How to Repair a Panasonic Massage Chair

I have a Panasonic EP1004 massage chair that’s about 14.5 years old.

ep1004

For the past several years, it has had problems getting going.  When I tried to use it, the motors would spin for a while, but there would be no motion, and after a while, it would beep 3 times, and then stop.  I would then have to power cycle it, and try again over and over.  After several tries, it would finally start working.  Over time, it took longer and longer to get it working.  Finally, it became impossible to get it going.  I searched the internet, and found the service manual for it.

Unfortunately, the manual didn’t really help me diagnose the problem, but I figured out that the massage and up/down clutches had gone bad.  The clutches were expensive, and were unavailable for purchase anywhere.  I figured out how to repair them without spending a cent!  The step by step procedure is documented below.

To do the repair, you will need the following:

  1. Philips screwdriver
  2. 10mm socket wrench
  3. x-acto knife
  4. pliers
  5. a sheet of plastic

First, remove the screws which hold the back cover on.  They are covered by plastic caps, which must be pried open to expose the Philips screw head:

coveredscrew

Next, remove the two 10mm bolts attached to the metal bar at the bottom of the cover:

bolts

Here is a close-up of one of the bolts:

bolt

After flipping the outer cover out of the way, you will find a stretchy fabric cover below it.

innercover

To remove the fabric inner cover, flip the chair over, and look for two Philips screws at the circled positions:

bottom

Circled in red below is a close-up of one of them:

bottomscrew

After removing the screws, the inner fabric cover can easily be lifted out of the way, revealing the motor and control assembly.  Remove the two Philips screws at the top of the black plastic cover, and remove it:

gutscover

Inside, you will find the controller.  I have labeled the clutches which were faulty in my chair:

guts

There are 3 other clutches, which you can find by looking at the diagram in the service manual.  Fortunately, I was having problems with only two of them.  We are not going to remove the clutches.  Fortunately, the drive pulleys can be removed without taking the clutches out.  First, remove the 10mm bolt that secures the pulley:

udclutch1

After you remove the pulley, you will find 4 parts: 1) a spring steel disk, 2) a rubber washer under it, 3) a small metal washer under that, and 4) the clutch plate below it.  Make note of the layout of the parts as you remove them:

udclutch2

Here is the cuprit:

udclutch3

The clutches suffer from a basic design flaw. The rubber ring which serves as a noise damper for the clutch disintegrates over time, and becomes a sticky mess. It becomes so sticky that the clutch solenoid is too weak to overcome its grip, and can no longer drive the clutch plate into the pulley.  Thus, the clutch plate can’t contact the pulley, and it just freewheels.  Using the clutch plate as a template, cut out a ring of plastic as pictured below:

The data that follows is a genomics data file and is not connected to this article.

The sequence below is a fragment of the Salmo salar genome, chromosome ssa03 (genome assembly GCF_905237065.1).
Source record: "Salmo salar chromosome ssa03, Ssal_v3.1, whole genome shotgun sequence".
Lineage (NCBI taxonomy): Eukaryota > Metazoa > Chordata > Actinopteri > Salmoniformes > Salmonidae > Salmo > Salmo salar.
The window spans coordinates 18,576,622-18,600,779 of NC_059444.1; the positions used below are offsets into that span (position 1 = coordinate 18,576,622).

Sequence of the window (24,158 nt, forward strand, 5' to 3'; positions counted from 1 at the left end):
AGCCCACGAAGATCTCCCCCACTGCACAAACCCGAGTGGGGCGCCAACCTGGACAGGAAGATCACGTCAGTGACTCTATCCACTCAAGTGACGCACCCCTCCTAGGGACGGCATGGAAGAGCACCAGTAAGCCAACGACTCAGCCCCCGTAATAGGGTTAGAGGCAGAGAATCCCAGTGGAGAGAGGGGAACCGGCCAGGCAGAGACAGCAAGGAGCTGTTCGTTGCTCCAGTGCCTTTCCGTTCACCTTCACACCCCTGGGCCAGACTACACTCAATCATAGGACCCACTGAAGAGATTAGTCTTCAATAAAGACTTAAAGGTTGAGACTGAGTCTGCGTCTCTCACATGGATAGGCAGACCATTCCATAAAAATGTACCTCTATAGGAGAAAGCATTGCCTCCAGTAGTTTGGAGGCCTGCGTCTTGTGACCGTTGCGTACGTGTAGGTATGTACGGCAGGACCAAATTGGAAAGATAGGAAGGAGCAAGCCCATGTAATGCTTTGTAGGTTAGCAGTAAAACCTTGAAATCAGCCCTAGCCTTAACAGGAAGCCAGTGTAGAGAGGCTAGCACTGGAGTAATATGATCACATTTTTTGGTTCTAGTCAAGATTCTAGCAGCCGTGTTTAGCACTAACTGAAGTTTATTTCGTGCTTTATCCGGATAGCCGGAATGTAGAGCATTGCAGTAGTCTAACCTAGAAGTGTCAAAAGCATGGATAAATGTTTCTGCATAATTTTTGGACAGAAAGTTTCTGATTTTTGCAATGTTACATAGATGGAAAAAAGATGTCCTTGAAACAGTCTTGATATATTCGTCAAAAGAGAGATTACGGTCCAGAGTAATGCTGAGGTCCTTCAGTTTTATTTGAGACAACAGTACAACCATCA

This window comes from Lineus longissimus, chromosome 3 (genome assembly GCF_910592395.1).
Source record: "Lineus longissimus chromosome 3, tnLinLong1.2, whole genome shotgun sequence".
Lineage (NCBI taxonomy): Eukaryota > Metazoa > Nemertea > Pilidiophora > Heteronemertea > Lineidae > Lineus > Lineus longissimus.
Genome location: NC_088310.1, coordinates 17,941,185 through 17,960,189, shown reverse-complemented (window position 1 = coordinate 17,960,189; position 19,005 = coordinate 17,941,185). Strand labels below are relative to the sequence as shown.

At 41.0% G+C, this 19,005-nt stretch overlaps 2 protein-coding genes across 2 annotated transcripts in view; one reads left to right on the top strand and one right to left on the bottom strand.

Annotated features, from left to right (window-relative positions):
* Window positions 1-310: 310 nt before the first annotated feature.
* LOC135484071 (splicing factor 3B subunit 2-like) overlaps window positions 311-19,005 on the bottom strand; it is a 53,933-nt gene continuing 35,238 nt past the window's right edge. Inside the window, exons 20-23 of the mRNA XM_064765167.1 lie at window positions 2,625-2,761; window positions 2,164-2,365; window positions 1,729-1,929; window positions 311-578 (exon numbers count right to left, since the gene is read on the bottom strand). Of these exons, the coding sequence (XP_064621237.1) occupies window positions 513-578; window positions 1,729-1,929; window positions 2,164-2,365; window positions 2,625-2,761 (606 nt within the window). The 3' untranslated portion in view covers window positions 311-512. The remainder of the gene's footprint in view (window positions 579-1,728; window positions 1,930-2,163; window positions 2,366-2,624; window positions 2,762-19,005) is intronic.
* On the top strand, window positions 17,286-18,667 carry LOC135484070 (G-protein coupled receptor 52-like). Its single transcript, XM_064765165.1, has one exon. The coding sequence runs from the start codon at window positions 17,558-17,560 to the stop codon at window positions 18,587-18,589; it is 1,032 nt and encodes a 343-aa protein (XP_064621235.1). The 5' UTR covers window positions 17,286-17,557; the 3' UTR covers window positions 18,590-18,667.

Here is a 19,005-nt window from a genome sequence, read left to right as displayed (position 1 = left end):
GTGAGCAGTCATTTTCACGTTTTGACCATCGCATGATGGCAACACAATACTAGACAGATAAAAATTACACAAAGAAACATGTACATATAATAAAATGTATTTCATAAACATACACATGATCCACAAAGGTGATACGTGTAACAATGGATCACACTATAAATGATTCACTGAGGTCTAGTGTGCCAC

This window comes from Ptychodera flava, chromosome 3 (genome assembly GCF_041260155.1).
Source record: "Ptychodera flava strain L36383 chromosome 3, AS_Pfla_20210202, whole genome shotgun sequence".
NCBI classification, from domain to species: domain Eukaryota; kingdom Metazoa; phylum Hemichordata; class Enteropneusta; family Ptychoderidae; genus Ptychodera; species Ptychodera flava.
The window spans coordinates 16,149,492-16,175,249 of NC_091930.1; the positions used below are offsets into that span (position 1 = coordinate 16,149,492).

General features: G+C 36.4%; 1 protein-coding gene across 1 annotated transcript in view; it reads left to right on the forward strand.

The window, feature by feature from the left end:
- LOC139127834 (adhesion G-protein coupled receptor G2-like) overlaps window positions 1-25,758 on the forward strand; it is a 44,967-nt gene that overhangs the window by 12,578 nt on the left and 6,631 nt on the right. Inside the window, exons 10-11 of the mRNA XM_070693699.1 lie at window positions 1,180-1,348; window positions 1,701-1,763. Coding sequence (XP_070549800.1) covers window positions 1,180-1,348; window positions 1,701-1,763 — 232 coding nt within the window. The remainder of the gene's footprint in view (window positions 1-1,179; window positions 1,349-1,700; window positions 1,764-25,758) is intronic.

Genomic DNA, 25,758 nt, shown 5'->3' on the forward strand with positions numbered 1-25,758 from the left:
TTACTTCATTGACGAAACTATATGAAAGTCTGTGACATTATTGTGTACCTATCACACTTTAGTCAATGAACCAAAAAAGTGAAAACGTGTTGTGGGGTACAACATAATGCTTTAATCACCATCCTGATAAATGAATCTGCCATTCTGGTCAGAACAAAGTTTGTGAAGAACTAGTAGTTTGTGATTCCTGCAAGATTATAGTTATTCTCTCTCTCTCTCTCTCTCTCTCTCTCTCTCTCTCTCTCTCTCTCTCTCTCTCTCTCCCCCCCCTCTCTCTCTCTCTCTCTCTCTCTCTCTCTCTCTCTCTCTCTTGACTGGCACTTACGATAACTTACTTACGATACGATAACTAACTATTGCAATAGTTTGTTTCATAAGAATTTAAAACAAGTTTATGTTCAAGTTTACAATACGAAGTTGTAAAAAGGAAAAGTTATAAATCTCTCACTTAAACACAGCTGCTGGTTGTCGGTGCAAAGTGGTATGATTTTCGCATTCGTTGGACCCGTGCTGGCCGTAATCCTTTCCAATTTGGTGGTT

udclutch4

I used some hard plastic from some discarded packaging.  I used scissors to cut the outline, and an x-acto knife to cut out the hole. Draw an outline around a US nickel to get a nice, round hole.  Next, slide the plastic donut over the clutch plate:

udclutch5

What the plastic does is keep the sticky black goo from touching the clutch plate, so that the solenoid can move it up and down.  Assembly is the reverse of the disassembly process.

When disassembling the massage clutch, you find find that the metal plate that holds the control box cover gets in the way.  Carefully bend it out of the way with a pair of large pliers just enough so that the pulley can be removed.  After reassembling the massage clutch, bend the metal plate back into the original position.

My shiatsu massage rollers were also squeaking when I put a lot of pressure on them. Unfortunately, there’s no way to adjust the belt tension, and I couldn’t find my bottle of belt dressing.  I ended up using a large screwdriver to just bend the motor mounts outwards a little bit to tighten up the belt.

Reassemble the rest of the chair by following the disassembly steps in reverse. Voila, your Panasonic massage chair is good as new again!

Downloads: Panasonic EP1004 Service Manual

There are 26 Comments to "How to Repair a Panasonic Massage Chair"

  • Jerry says:

    Thank you very much for this detailed explanation. I had a similar problem, but was able to solve it following your instructions. Much obliged. This is Internet at its best.

  • Steve says:

    Thank you for posting this up man! You ROCK bro! Worked on this chair for several days and was about to assume the pc board was bad. Came across your article after several searches over several days. My symptoms were a little different and the rubber inside wasn’t completely deteriorated, but it had gotten soft enough to make the clutch stick and the chair not work. I doubt I would have ever thought to look there for the problem.
    Your The Man!
    Thank you! And my back REALLY thanks you!!

  • Julienne says: